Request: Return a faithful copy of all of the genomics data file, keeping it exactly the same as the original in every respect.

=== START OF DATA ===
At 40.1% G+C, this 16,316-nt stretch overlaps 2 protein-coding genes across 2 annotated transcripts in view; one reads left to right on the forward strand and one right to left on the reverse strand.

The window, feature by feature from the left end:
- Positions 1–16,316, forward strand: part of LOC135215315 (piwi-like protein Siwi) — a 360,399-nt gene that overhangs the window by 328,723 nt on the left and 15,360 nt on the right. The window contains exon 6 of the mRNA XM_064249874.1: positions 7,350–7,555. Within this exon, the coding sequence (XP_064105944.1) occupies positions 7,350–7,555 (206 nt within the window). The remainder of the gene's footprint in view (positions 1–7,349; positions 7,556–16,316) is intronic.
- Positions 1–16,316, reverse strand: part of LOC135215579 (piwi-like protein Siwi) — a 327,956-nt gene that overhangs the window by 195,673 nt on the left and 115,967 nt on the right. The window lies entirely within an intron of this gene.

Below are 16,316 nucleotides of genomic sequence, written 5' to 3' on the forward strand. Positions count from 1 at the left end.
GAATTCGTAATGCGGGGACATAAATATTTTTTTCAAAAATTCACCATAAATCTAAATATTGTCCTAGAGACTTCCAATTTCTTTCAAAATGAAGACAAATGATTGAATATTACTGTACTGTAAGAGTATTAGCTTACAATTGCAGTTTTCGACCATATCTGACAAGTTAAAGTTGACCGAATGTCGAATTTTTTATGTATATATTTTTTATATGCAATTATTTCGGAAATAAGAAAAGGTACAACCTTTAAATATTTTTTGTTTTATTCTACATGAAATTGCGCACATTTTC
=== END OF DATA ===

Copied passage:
At 40.1% G+C, this 16,316-nt stretch overlaps 2 protein-coding genes across 2 annotated transcripts in view; one reads left to right on the forward strand and one right to left on the reverse strand.

The window, feature by feature from the left end:
- Positions 1–16,316, forward strand: part of LOC135215315 (piwi-like protein Siwi) — a 360,399-nt gene that overhangs the window by 328,723 nt on the left and 15,360 nt on the right. The window contains exon 6 of the mRNA XM_064249874.1: positions 7,350–7,555. Within this exon, the coding sequence (XP_064105944.1) occupies positions 7,350–7,555 (206 nt within the window). The remainder of the gene's footprint in view (positions 1–7,349; positions 7,556–16,316) is intronic.
- Positions 1–16,316, reverse strand: part of LOC135215579 (piwi-like protein Siwi) — a 327,956-nt gene that overhangs the window by 195,673 nt on the left and 115,967 nt on the right. The window lies entirely within an intron of this gene.

Below are 16,316 nucleotides of genomic sequence, written 5' to 3' on the forward strand. Positions count from 1 at the left end.
GAATTCGTAATGCGGGGACATAAATATTTTTTTCAAAAATTCACCATAAATCTAAATATTGTCCTAGAGACTTCCAATTTCTTTCAAAATGAAGACAAATGATTGAATATTACTGTACTGTAAGAGTATTAGCTTACAATTGCAGTTTTCGACCATATCTGACAAGTTAAAGTTGACCGAATGTCGAATTTTTTATGTATATATTTTTTATATGCAATTATTTCGGAAATAAGAAAAGGTACAACCTTTAAATATTTTTTGTTTTATTCTACATGAAATTGCGCACATTTTC